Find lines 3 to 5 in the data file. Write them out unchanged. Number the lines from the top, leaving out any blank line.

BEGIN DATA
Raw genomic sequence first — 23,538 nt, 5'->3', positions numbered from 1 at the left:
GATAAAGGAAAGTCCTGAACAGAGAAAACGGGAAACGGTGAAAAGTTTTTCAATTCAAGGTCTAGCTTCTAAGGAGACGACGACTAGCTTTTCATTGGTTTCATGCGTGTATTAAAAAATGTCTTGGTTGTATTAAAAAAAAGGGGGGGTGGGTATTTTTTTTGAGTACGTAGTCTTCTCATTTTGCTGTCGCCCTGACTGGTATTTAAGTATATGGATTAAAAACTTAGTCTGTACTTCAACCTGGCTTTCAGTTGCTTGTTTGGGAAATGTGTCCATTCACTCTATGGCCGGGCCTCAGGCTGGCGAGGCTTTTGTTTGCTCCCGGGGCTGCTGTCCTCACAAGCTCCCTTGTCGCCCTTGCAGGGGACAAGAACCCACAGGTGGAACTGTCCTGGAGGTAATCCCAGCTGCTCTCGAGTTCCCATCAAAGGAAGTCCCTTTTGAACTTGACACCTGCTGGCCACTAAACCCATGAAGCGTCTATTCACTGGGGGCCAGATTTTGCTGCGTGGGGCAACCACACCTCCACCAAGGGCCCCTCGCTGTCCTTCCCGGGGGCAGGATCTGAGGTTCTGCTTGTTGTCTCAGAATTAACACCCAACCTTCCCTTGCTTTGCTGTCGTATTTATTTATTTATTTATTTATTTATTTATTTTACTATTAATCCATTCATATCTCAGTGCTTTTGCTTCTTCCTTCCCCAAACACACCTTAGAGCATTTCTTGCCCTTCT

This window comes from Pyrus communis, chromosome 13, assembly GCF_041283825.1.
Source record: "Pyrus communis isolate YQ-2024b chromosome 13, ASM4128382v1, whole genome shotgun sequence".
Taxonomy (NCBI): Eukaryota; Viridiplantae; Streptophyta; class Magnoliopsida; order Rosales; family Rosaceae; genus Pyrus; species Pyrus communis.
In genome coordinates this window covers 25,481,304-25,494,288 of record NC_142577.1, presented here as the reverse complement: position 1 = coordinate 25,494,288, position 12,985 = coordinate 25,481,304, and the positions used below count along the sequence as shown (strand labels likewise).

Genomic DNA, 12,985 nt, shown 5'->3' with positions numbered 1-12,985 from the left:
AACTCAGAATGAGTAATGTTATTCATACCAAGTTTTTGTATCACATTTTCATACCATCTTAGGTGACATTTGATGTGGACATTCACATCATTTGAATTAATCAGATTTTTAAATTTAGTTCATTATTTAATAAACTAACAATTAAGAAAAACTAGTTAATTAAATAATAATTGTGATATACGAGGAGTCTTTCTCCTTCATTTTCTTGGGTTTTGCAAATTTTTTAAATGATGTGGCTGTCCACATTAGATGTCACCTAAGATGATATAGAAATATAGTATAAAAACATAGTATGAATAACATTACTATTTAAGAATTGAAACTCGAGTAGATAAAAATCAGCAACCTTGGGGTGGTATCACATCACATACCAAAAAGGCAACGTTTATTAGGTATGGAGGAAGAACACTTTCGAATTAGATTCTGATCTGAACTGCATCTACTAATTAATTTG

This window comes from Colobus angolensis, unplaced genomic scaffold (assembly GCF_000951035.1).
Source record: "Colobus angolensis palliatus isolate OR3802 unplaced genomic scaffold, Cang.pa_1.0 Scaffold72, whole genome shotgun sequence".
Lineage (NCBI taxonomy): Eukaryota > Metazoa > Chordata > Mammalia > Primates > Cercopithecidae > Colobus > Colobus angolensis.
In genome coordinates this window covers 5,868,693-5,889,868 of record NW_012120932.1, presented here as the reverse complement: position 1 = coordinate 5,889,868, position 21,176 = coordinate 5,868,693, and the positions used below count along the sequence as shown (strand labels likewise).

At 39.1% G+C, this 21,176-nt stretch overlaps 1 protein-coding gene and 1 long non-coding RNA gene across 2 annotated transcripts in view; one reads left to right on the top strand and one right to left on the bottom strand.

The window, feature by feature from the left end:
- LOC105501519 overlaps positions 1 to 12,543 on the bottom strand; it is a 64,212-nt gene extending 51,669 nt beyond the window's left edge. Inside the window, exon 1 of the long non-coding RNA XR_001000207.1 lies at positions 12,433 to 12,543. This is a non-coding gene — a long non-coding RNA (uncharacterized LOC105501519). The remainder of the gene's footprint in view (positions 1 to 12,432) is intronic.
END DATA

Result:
This window comes from Pyrus communis, chromosome 13, assembly GCF_041283825.1.
Source record: "Pyrus communis isolate YQ-2024b chromosome 13, ASM4128382v1, whole genome shotgun sequence".
Taxonomy (NCBI): Eukaryota; Viridiplantae; Streptophyta; class Magnoliopsida; order Rosales; family Rosaceae; genus Pyrus; species Pyrus communis.